15. meng

    Sep 13 Singapore 8059

    @callen I haven't seen the free speed for the 393, so I can't speak to that. But the available output speeds for the 393 are 120 rpm, 160 rpm, and 240 rpm. So if you're right about that 3600 rpm, then they would be 30:1, 22.5:1, and 15:1.

    Always thought the output speed of 393 (as shipped) is 100 rpm (and not 120 rpm)?

    https://www.vexrobotics.com/motors.html#Outputs

  16. callen

    Sep 13 Braintree, MA, USA

    @meng Always thought the output speed of 393 (as shipped) is 100 rpm (and not 120 rpm)?

    https://www.vexrobotics.com/motors.html#Outputs

    Hmm... I was going by this:
    https://www.vexrobotics.com/276-4840.html#Product_Specs

    Seems VEX is disagreeing with itself. :(

  17. meng

    Sep 13 Singapore 8059

    @callen Hmm... I was going by this:
    https://www.vexrobotics.com/276-4840.html#Product_Specs

    Seems VEX is disagreeing with itself. :(

    Lol. The vex virus strikes again.

    Unless they have changed the specs for the newer 393, else I am quite sure it is 100 rpm. Coz all along the high speed gear is 1.6 times the speed, and turbo is 2.4 tImes the speed. Only possible if the initial speed is 100 rpm.

  18. tabor473

    Sep 13 V5 Beta Tester OYES, WPI

    @meng Lol. The vex virus strikes again.

    Unless they have changed the specs for the newer 393, else I am quite sure it is 100 rpm. Coz all along the high speed gear is 1.6 times the speed, and turbo is 2.4 tImes the speed. Only possible if the initial speed is 100 rpm.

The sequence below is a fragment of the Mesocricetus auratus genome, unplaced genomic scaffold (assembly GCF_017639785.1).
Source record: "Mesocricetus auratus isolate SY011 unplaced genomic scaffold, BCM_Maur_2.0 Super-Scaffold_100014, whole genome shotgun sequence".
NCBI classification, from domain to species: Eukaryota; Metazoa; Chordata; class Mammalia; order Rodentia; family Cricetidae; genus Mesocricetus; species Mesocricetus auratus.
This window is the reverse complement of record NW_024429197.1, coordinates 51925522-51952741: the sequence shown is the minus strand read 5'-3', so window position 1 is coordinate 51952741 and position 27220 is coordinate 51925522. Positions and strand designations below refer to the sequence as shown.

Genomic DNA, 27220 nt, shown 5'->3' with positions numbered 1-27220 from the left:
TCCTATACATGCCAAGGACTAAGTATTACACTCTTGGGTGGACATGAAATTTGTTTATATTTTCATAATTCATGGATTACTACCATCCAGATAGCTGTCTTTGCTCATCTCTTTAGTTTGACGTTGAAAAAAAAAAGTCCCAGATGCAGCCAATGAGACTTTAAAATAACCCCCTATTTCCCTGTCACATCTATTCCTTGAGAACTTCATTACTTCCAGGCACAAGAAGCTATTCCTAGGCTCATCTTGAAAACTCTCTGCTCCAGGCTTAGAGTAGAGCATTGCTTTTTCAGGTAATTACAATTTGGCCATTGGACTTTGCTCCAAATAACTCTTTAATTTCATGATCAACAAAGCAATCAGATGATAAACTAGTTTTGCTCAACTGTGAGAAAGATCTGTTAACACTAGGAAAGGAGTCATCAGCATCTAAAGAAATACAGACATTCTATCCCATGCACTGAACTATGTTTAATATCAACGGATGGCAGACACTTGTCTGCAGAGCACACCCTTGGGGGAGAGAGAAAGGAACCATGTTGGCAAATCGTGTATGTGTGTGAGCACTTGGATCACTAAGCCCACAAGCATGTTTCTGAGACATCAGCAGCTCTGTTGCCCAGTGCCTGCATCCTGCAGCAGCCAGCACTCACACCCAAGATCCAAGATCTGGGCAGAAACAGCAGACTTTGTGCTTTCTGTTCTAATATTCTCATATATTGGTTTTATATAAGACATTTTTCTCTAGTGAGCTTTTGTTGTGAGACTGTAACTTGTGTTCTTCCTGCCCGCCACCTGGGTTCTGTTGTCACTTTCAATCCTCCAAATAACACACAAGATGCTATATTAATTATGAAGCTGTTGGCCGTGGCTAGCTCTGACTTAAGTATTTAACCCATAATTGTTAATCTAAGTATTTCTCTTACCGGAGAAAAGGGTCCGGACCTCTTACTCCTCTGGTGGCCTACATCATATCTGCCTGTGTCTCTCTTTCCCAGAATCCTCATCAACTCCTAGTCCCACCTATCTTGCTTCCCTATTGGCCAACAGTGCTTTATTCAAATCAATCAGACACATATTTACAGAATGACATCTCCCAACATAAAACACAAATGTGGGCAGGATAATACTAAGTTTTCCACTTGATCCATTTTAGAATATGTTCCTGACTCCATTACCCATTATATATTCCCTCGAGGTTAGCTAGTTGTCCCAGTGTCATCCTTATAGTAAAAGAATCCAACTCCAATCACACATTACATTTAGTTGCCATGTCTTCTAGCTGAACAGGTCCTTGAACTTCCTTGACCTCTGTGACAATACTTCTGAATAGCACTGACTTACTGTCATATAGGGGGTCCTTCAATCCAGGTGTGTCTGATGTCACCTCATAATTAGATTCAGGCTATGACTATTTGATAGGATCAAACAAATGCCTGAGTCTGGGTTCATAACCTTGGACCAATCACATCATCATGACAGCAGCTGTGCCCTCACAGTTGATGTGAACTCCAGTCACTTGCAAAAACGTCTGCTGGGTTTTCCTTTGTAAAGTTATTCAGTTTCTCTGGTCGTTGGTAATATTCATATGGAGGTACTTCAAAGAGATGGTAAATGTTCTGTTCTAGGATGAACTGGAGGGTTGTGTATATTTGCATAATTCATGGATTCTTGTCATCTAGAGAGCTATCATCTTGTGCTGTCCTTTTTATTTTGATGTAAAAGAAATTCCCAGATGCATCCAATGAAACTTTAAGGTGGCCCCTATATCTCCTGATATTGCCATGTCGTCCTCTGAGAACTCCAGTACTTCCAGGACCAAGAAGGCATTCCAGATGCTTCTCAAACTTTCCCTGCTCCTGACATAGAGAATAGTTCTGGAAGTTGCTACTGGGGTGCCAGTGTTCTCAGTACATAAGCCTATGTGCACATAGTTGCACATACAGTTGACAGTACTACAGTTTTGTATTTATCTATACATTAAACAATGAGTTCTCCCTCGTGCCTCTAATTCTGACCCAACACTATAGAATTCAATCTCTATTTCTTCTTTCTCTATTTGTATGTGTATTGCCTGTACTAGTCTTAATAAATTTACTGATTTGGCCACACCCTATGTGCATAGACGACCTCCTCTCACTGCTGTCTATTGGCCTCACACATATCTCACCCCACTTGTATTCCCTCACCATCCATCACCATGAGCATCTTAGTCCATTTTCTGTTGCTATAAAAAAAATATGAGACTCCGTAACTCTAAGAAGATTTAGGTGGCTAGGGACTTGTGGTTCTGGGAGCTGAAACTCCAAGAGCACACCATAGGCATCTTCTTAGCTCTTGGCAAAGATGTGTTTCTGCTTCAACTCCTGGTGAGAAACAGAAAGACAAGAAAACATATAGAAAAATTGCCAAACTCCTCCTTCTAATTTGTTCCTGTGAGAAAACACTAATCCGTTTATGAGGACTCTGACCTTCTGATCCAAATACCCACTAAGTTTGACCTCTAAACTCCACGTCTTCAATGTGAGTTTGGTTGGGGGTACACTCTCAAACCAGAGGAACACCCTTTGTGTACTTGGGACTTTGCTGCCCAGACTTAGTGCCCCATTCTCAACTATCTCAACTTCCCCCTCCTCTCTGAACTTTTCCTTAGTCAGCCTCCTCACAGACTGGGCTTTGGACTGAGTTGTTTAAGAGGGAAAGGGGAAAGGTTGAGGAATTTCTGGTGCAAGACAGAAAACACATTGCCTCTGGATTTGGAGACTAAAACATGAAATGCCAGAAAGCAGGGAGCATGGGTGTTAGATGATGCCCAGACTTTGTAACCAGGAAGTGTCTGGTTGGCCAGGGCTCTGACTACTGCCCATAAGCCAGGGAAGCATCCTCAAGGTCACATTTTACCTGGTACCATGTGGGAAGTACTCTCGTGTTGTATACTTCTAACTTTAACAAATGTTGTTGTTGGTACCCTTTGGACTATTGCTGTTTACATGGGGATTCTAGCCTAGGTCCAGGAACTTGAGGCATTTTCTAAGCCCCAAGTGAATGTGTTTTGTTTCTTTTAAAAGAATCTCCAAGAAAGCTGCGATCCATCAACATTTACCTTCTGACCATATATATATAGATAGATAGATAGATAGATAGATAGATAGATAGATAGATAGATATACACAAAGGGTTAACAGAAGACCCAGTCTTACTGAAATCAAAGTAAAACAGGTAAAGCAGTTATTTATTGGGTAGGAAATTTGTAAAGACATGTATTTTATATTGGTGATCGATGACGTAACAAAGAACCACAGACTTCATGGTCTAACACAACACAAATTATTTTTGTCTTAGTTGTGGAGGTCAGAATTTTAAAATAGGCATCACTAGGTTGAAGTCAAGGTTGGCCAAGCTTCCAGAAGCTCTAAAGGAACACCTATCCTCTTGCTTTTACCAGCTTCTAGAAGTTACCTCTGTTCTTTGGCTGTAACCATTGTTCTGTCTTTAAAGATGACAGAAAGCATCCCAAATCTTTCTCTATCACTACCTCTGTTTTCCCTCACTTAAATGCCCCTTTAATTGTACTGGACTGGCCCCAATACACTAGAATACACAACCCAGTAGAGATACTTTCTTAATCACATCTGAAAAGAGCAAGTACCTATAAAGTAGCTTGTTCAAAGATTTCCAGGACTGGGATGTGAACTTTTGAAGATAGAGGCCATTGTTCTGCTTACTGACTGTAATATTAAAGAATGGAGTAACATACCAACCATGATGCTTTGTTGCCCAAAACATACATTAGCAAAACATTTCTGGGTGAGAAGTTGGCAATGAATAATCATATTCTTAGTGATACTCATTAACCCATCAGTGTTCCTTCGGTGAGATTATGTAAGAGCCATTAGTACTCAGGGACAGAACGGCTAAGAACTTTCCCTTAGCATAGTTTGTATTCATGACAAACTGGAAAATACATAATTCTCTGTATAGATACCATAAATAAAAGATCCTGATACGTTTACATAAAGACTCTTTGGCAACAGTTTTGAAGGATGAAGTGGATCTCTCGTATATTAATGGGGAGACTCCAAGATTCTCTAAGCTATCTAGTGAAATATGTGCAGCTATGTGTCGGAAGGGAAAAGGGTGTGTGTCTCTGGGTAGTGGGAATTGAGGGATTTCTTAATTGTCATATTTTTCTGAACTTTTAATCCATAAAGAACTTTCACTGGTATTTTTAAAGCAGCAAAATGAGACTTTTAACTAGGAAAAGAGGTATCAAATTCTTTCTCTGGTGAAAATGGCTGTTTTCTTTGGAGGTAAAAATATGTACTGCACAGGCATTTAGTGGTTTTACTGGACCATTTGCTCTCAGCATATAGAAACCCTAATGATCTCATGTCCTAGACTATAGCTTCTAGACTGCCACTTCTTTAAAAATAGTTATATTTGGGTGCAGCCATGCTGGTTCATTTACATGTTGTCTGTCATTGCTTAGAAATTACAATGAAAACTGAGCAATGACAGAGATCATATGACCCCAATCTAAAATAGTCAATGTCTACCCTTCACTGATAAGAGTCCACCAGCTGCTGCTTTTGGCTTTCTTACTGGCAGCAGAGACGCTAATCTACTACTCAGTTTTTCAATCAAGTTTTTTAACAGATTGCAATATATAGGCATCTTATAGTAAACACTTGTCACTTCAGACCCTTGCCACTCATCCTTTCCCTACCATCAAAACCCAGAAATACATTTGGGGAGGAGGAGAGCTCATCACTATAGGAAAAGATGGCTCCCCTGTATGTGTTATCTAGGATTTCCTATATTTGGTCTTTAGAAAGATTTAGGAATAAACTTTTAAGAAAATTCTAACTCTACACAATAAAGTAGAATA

Ya the 120 figure comes from actual tests under no load. The motor has so much torque it is able to spin all the way up to 120 rpm. Tests with 393s actually show a variance in no load free speed from 105-120 rpm iirc. The tiniest amount of load drops it down to 100 rather quickly so motors dont always ship able to spin at 120 rpm.

    The higher gear ratios spin fast enough that they have load from the metal gears that they only reach 100% not the equivalent 120% of their "top" speed.

  19. meng

    Sep 13 Singapore 8059

    @tabor473 Ya the 120 figure comes from actual tests under no load. The motor has so much torque it is able to spin all the way up to 120 rpm. Tests with 393s actually show a variance in no load free speed from 105-120 rpm iirc. The tiniest amount of load drops it down to 100 rather quickly so motors dont always ship able to spin at 120 rpm.

    The higher gear ratios spin fast enough that they have load from the metal gears that they only reach 100% not the equivalent 120% of their "top" speed.

    That explains the difference!
    Makes a lot of sense now.

    But maybe vex should be more specific when putting down numbers.